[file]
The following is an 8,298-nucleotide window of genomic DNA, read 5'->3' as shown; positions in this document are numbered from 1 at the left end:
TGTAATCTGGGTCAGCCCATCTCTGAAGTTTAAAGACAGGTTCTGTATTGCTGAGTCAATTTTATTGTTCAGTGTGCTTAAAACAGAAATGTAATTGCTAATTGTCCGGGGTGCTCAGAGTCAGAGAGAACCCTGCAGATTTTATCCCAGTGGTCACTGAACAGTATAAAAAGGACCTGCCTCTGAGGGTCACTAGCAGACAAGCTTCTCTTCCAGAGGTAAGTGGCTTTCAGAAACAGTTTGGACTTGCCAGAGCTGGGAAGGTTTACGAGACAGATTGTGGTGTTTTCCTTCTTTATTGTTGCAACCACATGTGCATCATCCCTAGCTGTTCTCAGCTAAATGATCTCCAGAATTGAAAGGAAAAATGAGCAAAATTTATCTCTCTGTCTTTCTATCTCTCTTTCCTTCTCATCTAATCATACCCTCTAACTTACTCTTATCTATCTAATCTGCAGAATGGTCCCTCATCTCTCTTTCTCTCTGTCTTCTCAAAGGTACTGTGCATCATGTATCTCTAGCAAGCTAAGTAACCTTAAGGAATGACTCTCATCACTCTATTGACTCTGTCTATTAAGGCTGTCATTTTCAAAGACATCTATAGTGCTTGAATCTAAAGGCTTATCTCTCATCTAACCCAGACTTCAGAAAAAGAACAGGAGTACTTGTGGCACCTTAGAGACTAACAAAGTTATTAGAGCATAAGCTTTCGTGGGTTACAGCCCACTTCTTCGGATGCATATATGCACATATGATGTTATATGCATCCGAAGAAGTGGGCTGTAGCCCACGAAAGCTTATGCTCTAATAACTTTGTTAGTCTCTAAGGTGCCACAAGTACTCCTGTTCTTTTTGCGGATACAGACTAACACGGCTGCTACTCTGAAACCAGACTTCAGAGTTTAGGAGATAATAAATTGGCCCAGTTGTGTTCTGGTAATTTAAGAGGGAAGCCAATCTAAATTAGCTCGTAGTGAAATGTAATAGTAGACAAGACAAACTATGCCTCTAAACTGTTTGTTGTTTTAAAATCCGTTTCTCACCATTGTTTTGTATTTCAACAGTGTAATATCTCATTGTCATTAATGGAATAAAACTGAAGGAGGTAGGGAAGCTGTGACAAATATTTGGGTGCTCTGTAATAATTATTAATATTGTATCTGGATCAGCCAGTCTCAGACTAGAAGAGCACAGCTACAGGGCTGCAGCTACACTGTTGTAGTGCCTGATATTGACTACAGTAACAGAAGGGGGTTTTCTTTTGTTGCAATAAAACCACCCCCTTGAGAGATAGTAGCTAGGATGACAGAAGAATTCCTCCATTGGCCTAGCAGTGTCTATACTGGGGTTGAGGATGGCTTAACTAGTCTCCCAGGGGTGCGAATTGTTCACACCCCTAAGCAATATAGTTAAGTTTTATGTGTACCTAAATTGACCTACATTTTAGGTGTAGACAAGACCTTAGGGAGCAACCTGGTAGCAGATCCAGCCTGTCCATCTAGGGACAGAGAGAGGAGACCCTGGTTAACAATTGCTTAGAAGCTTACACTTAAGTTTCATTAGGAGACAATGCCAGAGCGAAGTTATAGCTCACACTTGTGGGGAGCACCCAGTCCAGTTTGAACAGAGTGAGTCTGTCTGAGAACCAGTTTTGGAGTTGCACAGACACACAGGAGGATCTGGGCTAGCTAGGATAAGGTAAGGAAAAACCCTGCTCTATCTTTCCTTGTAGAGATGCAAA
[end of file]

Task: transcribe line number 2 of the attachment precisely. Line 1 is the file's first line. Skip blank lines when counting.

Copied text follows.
TGTAATCTGGGTCAGCCCATCTCTGAAGTTTAAAGACAGGTTCTGTATTGCTGAGTCAATTTTATTGTTCAGTGTGCTTAAAACAGAAATGTAATTGCTAATTGTCCGGGGTGCTCAGAGTCAGAGAGAACCCTGCAGATTTTATCCCAGTGGTCACTGAACAGTATAAAAAGGACCTGCCTCTGAGGGTCACTAGCAGACAAGCTTCTCTTCCAGAGGTAAGTGGCTTTCAGAAACAGTTTGGACTTGCCAGAGCTGGGAAGGTTTACGAGACAGATTGTGGTGTTTTCCTTCTTTATTGTTGCAACCACATGTGCATCATCCCTAGCTGTTCTCAGCTAAATGATCTCCAGAATTGAAAGGAAAAATGAGCAAAATTTATCTCTCTGTCTTTCTATCTCTCTTTCCTTCTCATCTAATCATACCCTCTAACTTACTCTTATCTATCTAATCTGCAGAATGGTCCCTCATCTCTCTTTCTCTCTGTCTTCTCAAAGGTACTGTGCATCATGTATCTCTAGCAAGCTAAGTAACCTTAAGGAATGACTCTCATCACTCTATTGACTCTGTCTATTAAGGCTGTCATTTTCAAAGACATCTATAGTGCTTGAATCTAAAGGCTTATCTCTCATCTAACCCAGACTTCAGAAAAAGAACAGGAGTACTTGTGGCACCTTAGAGACTAACAAAGTTATTAGAGCATAAGCTTTCGTGGGTTACAGCCCACTTCTTCGGATGCATATATGCACATATGATGTTATATGCATCCGAAGAAGTGGGCTGTAGCCCACGAAAGCTTATGCTCTAATAACTTTGTTAGTCTCTAAGGTGCCACAAGTACTCCTGTTCTTTTTGCGGATACAGACTAACACGGCTGCTACTCTGAAACCAGACTTCAGAGTTTAGGAGATAATAAATTGGCCCAGTTGTGTTCTGGTAATTTAAGAGGGAAGCCAATCTAAATTAGCTCGTAGTGAAATGTAATAGTAGACAAGACAAACTATGCCTCTAAACTGTTTGTTGTTTTAAAATCCGTTTCTCACCATTGTTTTGTATTTCAACAGTGTAATATCTCATTGTCATTAATGGAATAAAACTGAAGGAGGTAGGGAAGCTGTGACAAATATTTGGGTGCTCTGTAATAATTATTAATATTGTATCTGGATCAGCCAGTCTCAGACTAGAAGAGCACAGCTACAGGGCTGCAGCTACACTGTTGTAGTGCCTGATATTGACTACAGTAACAGAAGGGGGTTTTCTTTTGTTGCAATAAAACCACCCCCTTGAGAGATAGTAGCTAGGATGACAGAAGAATTCCTCCATTGGCCTAGCAGTGTCTATACTGGGGTTGAGGATGGCTTAACTAGTCTCCCAGGGGTGCGAATTGTTCACACCCCTAAGCAATATAGTTAAGTTTTATGTGTACCTAAATTGACCTACATTTTAGGTGTAGACAAGACCTTAGGGAGCAACCTGGTAGCAGATCCAGCCTGTCCATCTAGGGACAGAGAGAGGAGACCCTGGTTAACAATTGCTTAGAAGCTTACACTTAAGTTTCATTAGGAGACAATGCCAGAGCGAAGTTATAGCTCACACTTGTGGGGAGCACCCAGTCCAGTTTGAACAGAGTGAGTCTGTCTGAGAACCAGTTTTGGAGTTGCACAGACACACAGGAGGATCTGGGCTAGCTAGGATAAGGTAAGGAAAAACCCTGCTCTATCTTTCCTTGTAGAGATGCAAA